You can search the entire site. or go to the recent opinions, or the chronological or subject indices. State Attorney General Bruce Botelho v Mark & Sue Griffin (06/22/2001) sp-5424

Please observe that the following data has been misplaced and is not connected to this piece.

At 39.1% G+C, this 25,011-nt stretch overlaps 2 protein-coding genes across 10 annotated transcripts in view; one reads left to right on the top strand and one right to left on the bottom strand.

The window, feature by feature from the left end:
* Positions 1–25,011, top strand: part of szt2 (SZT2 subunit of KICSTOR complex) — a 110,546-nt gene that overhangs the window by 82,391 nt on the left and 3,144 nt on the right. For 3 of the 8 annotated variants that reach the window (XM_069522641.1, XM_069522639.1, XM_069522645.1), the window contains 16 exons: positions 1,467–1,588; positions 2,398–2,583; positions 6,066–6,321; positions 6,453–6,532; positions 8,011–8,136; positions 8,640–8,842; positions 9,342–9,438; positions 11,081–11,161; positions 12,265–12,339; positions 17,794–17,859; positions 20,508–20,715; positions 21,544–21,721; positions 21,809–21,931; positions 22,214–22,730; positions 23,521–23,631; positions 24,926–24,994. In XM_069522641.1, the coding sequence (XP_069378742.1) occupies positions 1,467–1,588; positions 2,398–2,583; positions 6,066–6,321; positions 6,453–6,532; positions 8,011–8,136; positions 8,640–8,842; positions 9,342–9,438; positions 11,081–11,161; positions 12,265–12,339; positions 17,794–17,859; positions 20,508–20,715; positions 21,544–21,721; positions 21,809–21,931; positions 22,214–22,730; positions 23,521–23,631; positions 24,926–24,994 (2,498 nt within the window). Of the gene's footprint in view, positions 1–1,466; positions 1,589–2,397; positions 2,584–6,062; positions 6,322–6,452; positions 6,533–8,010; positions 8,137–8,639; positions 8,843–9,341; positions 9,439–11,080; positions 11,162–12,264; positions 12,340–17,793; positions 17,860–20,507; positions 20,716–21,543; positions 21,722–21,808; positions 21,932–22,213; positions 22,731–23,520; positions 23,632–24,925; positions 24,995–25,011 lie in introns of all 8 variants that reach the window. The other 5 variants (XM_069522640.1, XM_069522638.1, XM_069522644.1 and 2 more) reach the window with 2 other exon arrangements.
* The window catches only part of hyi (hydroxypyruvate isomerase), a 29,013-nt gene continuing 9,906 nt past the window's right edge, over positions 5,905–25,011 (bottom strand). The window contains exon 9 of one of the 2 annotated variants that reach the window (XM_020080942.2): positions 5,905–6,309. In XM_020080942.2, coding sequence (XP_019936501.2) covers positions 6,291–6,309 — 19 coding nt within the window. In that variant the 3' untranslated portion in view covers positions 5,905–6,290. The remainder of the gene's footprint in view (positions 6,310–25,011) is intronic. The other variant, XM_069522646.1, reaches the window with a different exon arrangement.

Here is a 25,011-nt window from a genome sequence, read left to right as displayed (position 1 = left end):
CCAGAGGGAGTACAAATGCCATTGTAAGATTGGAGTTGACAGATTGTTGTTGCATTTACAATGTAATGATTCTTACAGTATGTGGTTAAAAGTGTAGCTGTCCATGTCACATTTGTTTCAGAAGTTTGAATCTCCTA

Notice: This opinion is subject to correction before publication in the Pacific Reporter. Readers are requested to bring errors to the attention of the Clerk of the Appellate Courts, 303 K Street, Anchorage, Alaska 99501, phone (907) 264-0608, fax (907) 264-0878. THE SUPREME COURT OF THE STATE OF ALASKA BRUCE M. BOTELHO, ATTORNEY GENERAL ) STATE OF ALASKA, BRUCE M. BOTELHO, ) Supreme Court No. S-9535 Attorney General on behalf of the ) members of ALASKAN SPORTS BINGO ) JOINT VENTURE, Anchorage Sports ) Association, Inc., Bartlett High ) School Boys' Basketball Booster ) Club, Chugiak High School Boys' ) Basketball Booster Club; Mat-Su ) Crime Stoppers, Inc., and Triam ) Sports Association, Inc.; the ) members of the LUCKY STRIKE BINGO ) JOINT VENTURE, Alaska Dance ) Theater, Inc., Cook Inlet Darting ) Club, Victims for Justice; the ) following members of the NORTHERN ) LIGHTS GAMING CO-OP, Alaska Center ) for the Environment, Alaska ) Laborers' Training School, Barrier ) Free Recreation, Mabel T. Caverly ) Senior Center, Inc., and West High ) Athletic Alumni; and THE PUBLIC OF ) THE STATE OF ALASKA, ) ) Petitioners, ) ) Superior Court No. v. ) 3AN-98-9211 CI ) MARK and SUE GRIFFIN, husband and ) O P I N I O N wife, in their personal capacity, ) and d.b.a. ALASKA BINGO SUPPLY, ) INC.; ALASKA BINGO MANAGEMENT; ) BINGO MANAGEMENT, INC.; GRIFFCO, ) INC.; HOT RODS; MANAGEMENT ) COMPANY; and THE ALASKA CHARITABLE ) GAMING ASSOCIATION, INC., ) ) Respondents. ) [No. 5424 - June 22, 2001] ___________________________________) MARK GRIFFIN, Individually, and ) SUE GRIFFIN, Individually, as ) Husband and Wife, ) ) Third-Party ) Petitioners, ) ) v. ) ) STEPHEN C. (NEIL) SLOTNICK, ) Individually, and LARRY E. MEYERS, ) Individually, ) ) Third-Party ) Respondents. ) ___________________________________) Petition for Review from the Superior Court of the State of Alaska, Third Judicial District, Anchorage, Dan A. Hensley, Judge. Appearances: Dan N. Branch, Assistant Attorney General, Bruce M. Botelho, Attorney General, Juneau, for Petitioners. Laurel J. Peterson, Laurel J. Peterson, P.C., Anchorage, for Respondents and Third-Party Petitioners Mark and Sue Griffin, and Respondents Alaska Bingo Management, Griffco, Inc., Hot Rods, and Management Company. Diane F. Vallentine, Natasha M. Summit, Jermain, Dunnagan & Owens, P.C., Anchorage, for Respondent Alaska Bingo Supply, Inc. Terry C. Aglietti, Aglietti & Offret, Anchorage, for Respondent Alaska Charitable Gaming Association, Inc. Before: Matthews, Eastaugh, Bryner, and Carpeneti, Justices. [Fabe, Chief Justice, not participating.] MATTHEWS, Justice. I. INTRODUCTION The Alaska attorney general filed suit against Mark and Sue Griffin on behalf of various charitable organizations, alleging that the Griffins had violated the state's gaming laws by charging the charities unreasonably high expenses. Citing this court's decision in State v. First National Bank of Anchorage, [Fn. 1] the superior court held that the attorney general could not maintain damages claims on the charities' behalf without their consent. As most of the affected charities had dismissed or compromised their claims against the Griffins, the superior court granted the Griffins summary judgment on those claims. Because the attorney general's authority to enforce charitable trusts gives him the power to assert a charity's cause of action if the charity dismisses or compromises a claim against a third party for less than the amount the charity is owed under the state's gaming laws, we hold that the superior court erred in granting summary judgment against the state. II. FACTS AND PROCEEDINGS Alaska law permits qualified organizations to join together and conduct charitable gaming as Multiple-Beneficiary- Permittees ("MBPs"). [Fn. 2] This case centers upon two MBPs, both formed in 1995: Frontier Bingo Joint Venture, later renamed Alaska Sports Joint Bingo Venture ("Alaska Sports"), and Northern Lights Gaming Co-Op ("Northern Lights"). [Fn. 3] Respondents concede that Sue Griffin was the manager of Alaska Sports' and Northern Lights' gaming operations, and that the MBPs purchased gaming supplies and leased facilities from Alaska Bingo Supply, Inc., which was owned by Mark Griffin. In September 1998 the Alaska attorney general filed suit against Mark and Sue Griffin, Alaska Charitable Gaming Association, Inc. (a member of Northern Lights and allegedly a "sham" organization controlled by the Griffins), and various other corporate defendants (collectively, the "Griffins"). The attorney general's complaint, filed on behalf of the public and the member charities of the MBPs, alleged, among other things, that the Griffins had failed to turn over the statutory minimum percentage of gaming proceeds to Alaska Sports' member charities and that the Griffins had charged the member charities of the two MBPs inflated and excessive fees and rents. After the attorney general filed his complaint, most of the affected charities were dismissed from the litigation at their own request. Three member charities of Alaska Sports obtained an order dismissing them from the case with prejudice. [Fn. 4] Four member charities of Northern Lights obtained an order dismissing their claims without prejudice. [Fn. 5] West High Alumni Association -- originally a member of Alaska Sports, and later a member of Northern Lights -- filed a notice of dismissal with prejudice. Of the Alaska Sports and Northern Lights member charities whom the attorney general had sought to represent, accordingly, all had withdrawn from the case except for the Anchorage Sports Association and Mat-Su Crime Stoppers. In response to one or more of the Griffins' various motions for summary judgment, Superior Court Judge Dan A. Hensley held that this court's decision in State v. First National Bank of Anchorage [Fn. 6] barred the attorney general from seeking monetary damages on behalf of any charity that had not given its consent to the suit. Accordingly, Judge Hensley issued an order barring the state from bringing damages claims on behalf of those charities that had "opted out"of the proceedings by dismissing their claims against the Griffins. The state appeals. III. STANDARD OF REVIEW "This court will uphold summary judgment only if the record presents no genuine issues of material fact and 'the moving party was entitled to judgment on the law applicable to the established facts.'"[Fn. 7] In making this determination, all reasonable inferences must be drawn in favor of the non-moving party. [Fn. 8] If in reviewing the summary judgment this court must answer questions of law, this court's duty is to "adopt the rule of law that is most persuasive in light of precedent, reason, and policy."[Fn. 9] IV. DISCUSSION A. Standing Preliminarily, the Griffins argue that the attorney general does not have standing to bring this suit, because the statutory power to police charitable gaming is entrusted exclusively to the Department of Revenue. We find this contention to be without merit. "Generally, an attorney general has those powers which existed at common law except where they are limited by statute or conferred upon some other state official."[Fn. 10] Under the common law, the attorney general has the power to bring any action which he thinks necessary to protect the public interest, a broad grant of authority which includes the power to act to enforce Alaska's statutes. [Fn. 11] Alaska's statutes, in turn, give the attorney general the power to "prosecute all cases involving violation of state law, and file informations and prosecute all offenses against the revenue laws and other state laws where there is no other provision for their prosecution."[Fn. 12] Although the Department of Revenue has the statutory authority to administer the provisions of AS 05.15, the state's gaming law, [Fn. 13] and to issue orders prohibiting acts in violation of those provisions, [Fn. 14] Alaska's statutes do not give the Department of Revenue the power to prosecute offenses against the gaming laws. The Department of Revenue's authority to proceed administratively against gaming law offenses thus does not limit the attorney general's statutory and common law authority to bring suit to uphold the state's gaming laws. B. Consent 1. Can the attorney general litigate a charity's claim against a third party without the charity's consent? If the attorney general has the authority to assert a charity's damages claims against a third party, that power arises out of the attorney general's historical role in enforcing charitable trusts. Under Alaska law, a gaming operator's authorized expenses must be "bona fide [and] reasonably necessary" and may not exceed seventy percent of the adjusted gross income of pull-tab games or ninety percent of the adjusted gross income from non-pull-tab games. [Fn. 15] The games' net proceeds, in turn, must be dedicated to "political, educational, civic, public, charitable, patriotic, or religious uses in the state."[Fn. 16] By requiring a portion of the money spent on charitable gaming to benefit the public generally, Alaska's gaming laws create the effective equivalent of a charitable trust. [Fn. 17] The attorney general has the power to sue to enforce charitable trusts on behalf of the trusts' beneficiaries, [Fn. 18] who lack standing to pursue such a claim themselves. [Fn. 19] When the trustees of a charitable trust divert a trust's property to purposes other than those for which it was given, the attorney general is thus the proper party to institute such proceedings as may be necessary to stop or redress the wrong. [Fn. 20] Under certain circumstances, the attorney general's authority to enforce charitable trusts gives him the power to prosecute on behalf of the ultimate charitable beneficiaries a charity's claim against a third party. So long as the charitable trustees fulfill their legal obligation to safeguard the interests of the trust's beneficiaries, there is ordinarily no need for the attorney general to involve himself in a charity's suit against a third party. [Fn. 21] But if a charity's trustees dismiss or compromise a charity's claim against a third party for less than the charity is due under the state's gaming laws, the trustees are, in essence, disposing of the charity's property -- i.e., disposing of the charity's cause of action -- for a purpose other than that for which the property was given. [Fn. 22] To prevent charitable trustees from improperly disposing of a charity's cause of action, the attorney general must be allowed to intervene to ensure adequate advocacy of the charity's claim. [Fn. 23] Although it would be possible for the attorney general to sue the charitable trustees to compel them to sue the third party, [Fn. 24] to require the attorney general to do so in this case would introduce unnecessary parties and thus unnecessary procedural complexities. [Fn. 25] Accordingly, we hold that the attorney general's authority to enforce charitable trusts gives him the power to assert the charities' damages claims against the Griffins. [Fn. 26] Relying on this court's decision in State v. First National Bank of Anchorage, [Fn. 27] the Griffins argue that the attorney general cannot pursue the charities' damages claims without the charities' consent. In First National Bank, however, the attorney general sought to litigate the damages claims of private individuals, not of charities. [Fn. 28] Because the attorney general only had the authority to litigate those individuals' damages claims as their representative, we held that his power to litigate their claims was wholly dependent upon their consent. [Fn. 29] In litigating a charity's damage claim, however, the attorney general does not act as the representative of the charitable trustees. [Fn. 30] The attorney general represents, instead, the interests of the charitable beneficiaries. [Fn. 31] Because the attorney general's authority to litigate a charity's damage claim is not derived from his role as the charitable trustees' representative, his power to litigate such a claim is not dependent upon the charitable trustees' consent. Although the Griffins' alleged wrongdoing may have involved a breach of their duties to specific charitable permittees, those charitable organizations cannot unilaterally waive the Griffins' obligation to obey the state's gaming laws. As a New York court stated, in imposing restrictions on the conduct of a professional organization raising funds for charitable groups, The fact that [the charities] expressly agreed to the terms of the contracts should not preclude the Attorney General from protecting the public's rights in this situation. The contracts with the non-profit organizations are not merely bilateral, but rather establish a triangular relationship with the public as the third party whose interests should be protected.[ [Fn. 32]] The Griffins' involvement in the charities' gaming operations also creates a "relationship with the public,"whose interests the attorney general may protect in the event that the affected charities do not. 2. Did the affected charities dismiss or compromise their claims against the Griffins for less than they were due under the state's charitable gaming laws? The attorney general's complaint alleged, among other things, that the Griffins failed to turn over the statutorily defined minimum percentage of gaming revenues to the Alaska Sports member charities and that the Griffins charged the member charities of the two MBPs inflated and excessive fees and rents. Evidence to support the state's first allegation is provided by the sworn affidavit of Jeff Prather, an employee of the Department of Revenue, who testified that the Griffins failed to turn over the required statutory percentage of their gaming proceeds to the Alaska Sports member charities -- a deficit which neared $500,000. There is also evidence from which to infer that the Griffins charged the Northern Lights member charities unreasonably high, and thus statutorily prohibited, fees and rents. In their defense, the Griffins argue that all of the affected charities agreed that the fees and rents were reasonable. But this is not uncontested. West High Alumni Association complained about the increased rent charged the charities. Further, it was expelled from the Northern Lights Gaming Co-Op after doing so. Although Northern Lights' minutes suggest that West High Alumni Association's membership in the MBP was terminated as a cost-saving measure, on summary judgment all reasonable inferences must be drawn in favor of the state. [Fn. 33] The timing and circumstances of West High Alumni Association's expulsion, including the presence and participation of the Griffins' personal attorney at the board meeting at which it occurred, support an inference that the Griffins were retaliating against charities that complained that the Griffins' fees were too high. Northern Lights' joint venture agreement, moreover, gave the Alaska Charitable Gaming Association the right to expel any non-sponsoring member charity from the MBP. Given the evidence that the Alaska Charitable Gaming Association was a sham organization controlled by the Griffins, it is not unreasonable to infer that any other charity which agreed to the fees charged by the Griffins did so out of fear that it, too, would be subject to retaliation if it did not. With the possible exception of West High Alumni Association, there is no evidence that any of the affected charities received any compensation for withdrawing their claims against the Griffins. Although West High Alumni Association settled its claim, the Griffins presented no evidence as to the value of that settlement. West High Alumni Association was apparently insolvent, and there was evidence that the Griffins used the threat of adverse attorney's fees awards to persuade charities to withdraw from the case against them. Under these circumstances, it is reasonable to infer that West High Alumni Association, too, received little or nothing in return for settling its claim. As the attorney general has the authority to assert a charity's cause of action against a third party if that claim was dismissed or compromised for less than the charity was due to receive under the state's charitable gaming laws, and there was evidence in the record that the affected charities received less than they were due in exchange for dismissing or compromising their claims against the Griffins, the superior court erred in granting summary judgment against the state. C. Should the Charities Be Joined Under Civil Rule 19(a)? The parties agree that the charities that have opted out of the case are not necessary parties. After analyzing Civil Rule 19(a) in the context of this case, we reach the same conclusion. Under Civil Rule 19(a), a party whose joinder will not deprive the court of jurisdiction over the subject matter of the action shall be joined if: (1) in the person's absence complete relief cannot be accorded among those already parties; or (2) the person claims an interest relating to the subject of the action and is so situated that the disposition of the action in the person's absence may (i) as a practical matter impair or impede the person's ability to protect that interest, or (ii) leave any of the persons already parties subject to a substantial risk of incurring double, multiple, or otherwise inconsistent obligations by reason of the claimed interest. In this case, joinder is not compelled by Rule 19(a)(1); the only monetary relief sought is compensation from the Griffins, which can be obtained without the charities' participation. [Fn. 34] Joinder is also not compelled here by Rule 19(a)(2)(i). In a case interpreting Rule 19(a)(2)(i), this court held that "if the beneficiary's interest will not as a practical matter be impaired by the trustee's absence, then neither the trustee nor the beneficiary are necessary parties."[Fn. 35] Although the interests of a private trust's beneficiary generally cannot be protected in the absence of both the trustee and the beneficiary, [Fn. 36] here the situation is different. The trustees of the charities in question have abandoned or compromised their legal claims against the Griffins, claims which the attorney general still seeks to advance. Because the attorney general will adequately represent the interests of the beneficiaries, the trustees' absence does not impair the beneficiaries' interests. Accordingly, the trustees of the charities are not necessary parties under Rule 19(a)(2)(i). Joinder is also not compelled by Rule 19(a)(2)(ii). Because Rule 19(a)(2)(ii) only applies to parties who "claim an interest relating to the subject of the action,"it applies neither to parties expressly disclaiming an interest in an action [Fn. 37] nor to parties who remain silent despite an opportunity to join an ongoing action. [Fn. 38] Those charities that have had their claims dismissed with prejudice have expressly disclaimed an interest in the ongoing litigation, and those charities that have had their claims dismissed without prejudice have chosen to remain silent despite their opportunity to join an ongoing action. Accordingly, joinder of neither group is necessary under Rule 19(a)(2)(ii). V. CONCLUSION Where a charity dismisses or compromises a claim against a third party for less than it is due to receive under the state's gaming laws, the attorney general's authority to enforce charitable trusts gives him the power to assert the charity's cause of action. Drawing all reasonable inferences in favor of the state, the merit of the charities' claims against the Griffins presents, at a minimum, a genuine issue of material fact. Accordingly, we hold that the attorney general may pursue a damages claim against the Griffins without the consent of the affected charities, and REVERSE the superior court's grant of summary judgment. FOOTNOTES Footnote 1: 660 P.2d 406 (Alaska 1982). Footnote 2: See AS 05.15.145. Footnote 3: Alaska Sports' original members were the Anchorage Sports Association, Inc., Triam Sports Association, Inc., Chugiak High School Boys' Basketball Booster Club, Bartlett High School Boys' Basketball Booster Club, and West High Athletic Alumni Association. West High Alumni Association was replaced by Mat-Su Crime Stoppers, Inc., in 1996. Northern Lights' original members were the Alaska Center for the Environment, Alaska Charitable Gaming Association, Inc., Alaska Laborers' Training School, Barrier Free Recreation, and Mabel T. Caverly Senior Center, Inc. West High Alumni Association joined Northern Lights in 1996, and was dropped from membership in 1997 after complaining about an increase in the rent charged the charities. The attorney general also brought suit on behalf of the three member charities of the Lucky Strike Bingo Joint Venture: Alaska Dance Theater, Inc., Cook Inlet Darting Club, and Victims for Justice. The record does not indicate that any of these three charities have withdrawn from the case, however. Footnote 4: Bartlett High School Boys' Basketball Booster Club, Chugiak High School Boys' Basketball Booster Club, and Triam Sports Association. Footnote 5: Alaska Center for the Environment, Alaska Laborers' Training School, Barrier Free Recreation, and Mabel T. Caverly Senior Center. Footnote 6: 660 P.2d 406 (Alaska 1982). Footnote 7: Bishop v. Municipality of Anchorage, 899 P.2d 149, 153 (Alaska 1995) (quoting Newton v. Magill, 872 P.2d 1213, 1215 (Alaska 1994)). Footnote 8: See id. Footnote 9: Guin v. Ha, 591 P.2d 1281, 1284 n.6 (Alaska 1979). Footnote 10: Public Defender Agency v. Superior Court, 534 P.2d 947, 950 (Alaska 1975); see AS 44.23.020(b)(8) ("The attorney general shall . . . perform other duties required by law or which usually pertain to the office of attorney general in a state."). Footnote 11: See Berger v. State, Dep't of Revenue, 910 P.2d 581, 585 (Alaska 1996). Footnote 12: AS 44.23.020(b)(4). Footnote 13: See AS 05.15.010. Footnote 14: See AS 05.15.610. Footnote 15: See AS 05.15.160(a), (c), (d). Footnote 16: AS 05.15.150(a). Footnote 17: See City of Palm Springs v. Living Desert Reserve, 82 Cal. Rptr. 2d 859, 865-66 (Cal. App. 1999) ("The elements essential to [the creation of a charitable trust include] . . . a charitable purpose promoting the welfare of mankind or the public at large, of a community, or of some other class of persons which is indefinite as to numbers and individual identities."). Footnote 18: See Restatement (Second) of Trusts sec. 391 (1959) ("A suit can be maintained for the enforcement of a charitable trust by the Attorney General or other public officer . . . ."). Footnote 19: See Arman v. Bank of America, N.T. & S.A., 88 Cal. Rptr. 2d 410, 416 (Cal. App. 1999) ("The Attorney General is the only party with standing to represent the intended beneficiaries of a charitable trust."); Restatement (Second) of Trusts sec. 391, cmt. d ("A suit for the enforcement of a charitable trust cannot be maintained by persons who have no special interest in the enforcement of the trust. The mere fact that as members of the public they benefit from the enforcement of the trust is not a sufficient ground to entitle them to sue, since a suit on their behalf can be maintained by the Attorney General."). Footnote 20: See Voelker v. Saint Louis Mercantile Library Ass'n, 359 S.W.2d 689, 694 (Mo. 1962) ("[T]he Attorney General can maintain a suit to prevent a diversion of [charitable] property to other purposes than those for which it was given."). Footnote 21: See, e.g., Halladay v. Verschoor, 381 F.2d 100, 106 (8th Cir. 1967) (holding that attorney general is proper, but not necessary, party to trustees' suit against third party). Footnote 22: The same could be true under other similar circumstances, e.g., if the charitable trustees simply ignored a potentially valid claim, or if the attorney general suspected ongoing collusion between the trustees and gaming operators. Footnote 23: See Voelker, 359 S.W.2d at 694. Footnote 24: See Restatement (Second) of Trusts sec. 392, cmt. a ("A suit in equity can be maintained by the Attorney General to compel the trustees of a charitable trust to perform their duties as trustees . . . ."). Footnote 25: See Part IV.C, infra. Footnote 26: See In re Estate of Horton, 90 Cal. Rptr. 66, 68-69 (Cal. App. 1970) (holding that attorney general has no broad right to participate in charity's contractual undertakings, but has the right to attack a trust's compromise agreement by alleging abuse of trust management); People ex rel. Scott v. Police Hall of Fame, Inc., 376 N.E.2d 665, 670-71 (Ill. App. 1978) (holding that where charity compromised its claim against corporate fund raisers who had retained unlawfully high percentage of charitable contributions, attorney general had right to sue for damages); Lefkowitz v. Lebensfeld, 415 N.E.2d 919, 922 (N.Y. App. 1980) (holding that attorney general may have standing to sue in place of charitable trustees if trustees refuse demand to institute such a suit themselves); Brown v. Concerned Citizens for Sickle Cell Anemia, Inc., 382 N.E.2d 1155, 1157 (Ohio 1978) (holding that where charity did not protest the retention of all bingo proceeds by game's operators, attorney general's authority to sue to enforce charitable trusts gave him authority to maintain suit for damages against operators). Footnote 27: 660 P.2d 406 (Alaska 1982). Footnote 28: See id. at 416-17. Footnote 29: See id. Footnote 30: See Murphey v. Dalton, 314 S.W.2d 726, 731 (Mo. 1958) ("The plain fact is, the attorney general is not and, in many instances, could not properly be the attorney for the trustee of a public charitable trust. He is the attorney for the public, not the attorney for the trustee."(italics omitted)). Footnote 31: See id. Footnote 32: State v. Francis, 407 N.Y.S.2d 611, 614 (N.Y. Sup. Ct. 1978), aff'd, 412 N.Y.S.2d 340 (N.Y. App. Div. 1979). Footnote 33: See Bishop v. Municipality of Anchorage, 899 P.2d 149, 153 (Alaska 1995). Footnote 34: See Martech Constr. Co. v. Ogden Environmental Servs., Inc., 852 P.2d 1146, 1154 (Alaska 1993) ("[I]t must be noted that complete relief refers to relief as between the parties already parties, and not as between a party and the absent person whose joinder is sought."(quoting 3A Moore's Federal Practice 19.07-1, at 19-93--96 (2d ed. 1991))). Footnote 35: Matter of Pacific Marine Ins. Co. v. Harvest States Coop., 877 P.2d 264, 269 (Alaska 1994). Footnote 36: See id. Footnote 37: See Boczon v. Northwestern Elevator Co., 652 F. Supp. 1482, 1486 (E.D. Wis. 1987). Footnote 38: See ConnTech Development Co. v. University of Connecticut Educ. Properties, Inc., 102 F.3d 677, 683 (2d Cir. 1996) (holding that party that has "clearly declined to claim an interest in the subject matter of th[e] dispute"is not a necessary party); Gateway Associates, Inc. v. Essex-Costello, Inc., 380 F. Supp. 1089, 1095 (N.D. Ill. 1974).